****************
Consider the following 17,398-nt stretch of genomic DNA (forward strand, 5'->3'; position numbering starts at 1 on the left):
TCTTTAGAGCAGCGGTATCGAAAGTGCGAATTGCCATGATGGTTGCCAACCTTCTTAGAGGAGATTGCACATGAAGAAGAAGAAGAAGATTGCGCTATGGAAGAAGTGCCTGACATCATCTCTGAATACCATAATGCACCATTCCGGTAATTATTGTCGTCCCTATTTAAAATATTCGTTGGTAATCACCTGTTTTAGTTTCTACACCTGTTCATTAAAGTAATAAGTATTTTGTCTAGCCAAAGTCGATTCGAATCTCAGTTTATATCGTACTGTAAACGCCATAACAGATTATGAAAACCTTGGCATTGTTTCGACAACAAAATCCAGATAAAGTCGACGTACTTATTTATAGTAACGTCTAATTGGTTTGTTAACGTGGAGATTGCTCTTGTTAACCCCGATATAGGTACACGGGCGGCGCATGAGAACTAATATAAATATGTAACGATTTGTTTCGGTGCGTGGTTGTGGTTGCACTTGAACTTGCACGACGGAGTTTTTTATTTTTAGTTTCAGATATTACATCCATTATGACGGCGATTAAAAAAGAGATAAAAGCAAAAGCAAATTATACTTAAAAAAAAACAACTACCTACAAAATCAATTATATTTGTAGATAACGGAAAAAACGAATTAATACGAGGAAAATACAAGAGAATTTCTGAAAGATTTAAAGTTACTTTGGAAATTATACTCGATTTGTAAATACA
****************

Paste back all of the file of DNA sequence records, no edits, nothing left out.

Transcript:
Consider the following 17,398-nt stretch of genomic DNA (forward strand, 5'->3'; position numbering starts at 1 on the left):
TCTTTAGAGCAGCGGTATCGAAAGTGCGAATTGCCATGATGGTTGCCAACCTTCTTAGAGGAGATTGCACATGAAGAAGAAGAAGAAGATTGCGCTATGGAAGAAGTGCCTGACATCATCTCTGAATACCATAATGCACCATTCCGGTAATTATTGTCGTCCCTATTTAAAATATTCGTTGGTAATCACCTGTTTTAGTTTCTACACCTGTTCATTAAAGTAATAAGTATTTTGTCTAGCCAAAGTCGATTCGAATCTCAGTTTATATCGTACTGTAAACGCCATAACAGATTATGAAAACCTTGGCATTGTTTCGACAACAAAATCCAGATAAAGTCGACGTACTTATTTATAGTAACGTCTAATTGGTTTGTTAACGTGGAGATTGCTCTTGTTAACCCCGATATAGGTACACGGGCGGCGCATGAGAACTAATATAAATATGTAACGATTTGTTTCGGTGCGTGGTTGTGGTTGCACTTGAACTTGCACGACGGAGTTTTTTATTTTTAGTTTCAGATATTACATCCATTATGACGGCGATTAAAAAAGAGATAAAAGCAAAAGCAAATTATACTTAAAAAAAAACAACTACCTACAAAATCAATTATATTTGTAGATAACGGAAAAAACGAATTAATACGAGGAAAATACAAGAGAATTTCTGAAAGATTTAAAGTTACTTTGGAAATTATACTCGATTTGTAAATACA